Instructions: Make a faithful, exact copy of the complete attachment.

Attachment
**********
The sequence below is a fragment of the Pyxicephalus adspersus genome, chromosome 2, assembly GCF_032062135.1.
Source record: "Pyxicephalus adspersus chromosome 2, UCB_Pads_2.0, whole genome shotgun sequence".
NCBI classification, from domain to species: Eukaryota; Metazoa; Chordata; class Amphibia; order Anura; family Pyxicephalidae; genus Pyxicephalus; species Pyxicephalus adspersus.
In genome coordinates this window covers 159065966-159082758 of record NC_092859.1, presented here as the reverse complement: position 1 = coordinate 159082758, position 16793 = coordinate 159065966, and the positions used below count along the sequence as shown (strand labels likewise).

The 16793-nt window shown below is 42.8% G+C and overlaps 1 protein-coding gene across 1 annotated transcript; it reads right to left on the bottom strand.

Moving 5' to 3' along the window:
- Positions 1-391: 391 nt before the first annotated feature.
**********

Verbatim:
The sequence below is a fragment of the Pyxicephalus adspersus genome, chromosome 2, assembly GCF_032062135.1.
Source record: "Pyxicephalus adspersus chromosome 2, UCB_Pads_2.0, whole genome shotgun sequence".
NCBI classification, from domain to species: Eukaryota; Metazoa; Chordata; class Amphibia; order Anura; family Pyxicephalidae; genus Pyxicephalus; species Pyxicephalus adspersus.
In genome coordinates this window covers 159065966-159082758 of record NC_092859.1, presented here as the reverse complement: position 1 = coordinate 159082758, position 16793 = coordinate 159065966, and the positions used below count along the sequence as shown (strand labels likewise).

The 16793-nt window shown below is 42.8% G+C and overlaps 1 protein-coding gene across 1 annotated transcript; it reads right to left on the bottom strand.

Moving 5' to 3' along the window:
- Positions 1-391: 391 nt before the first annotated feature.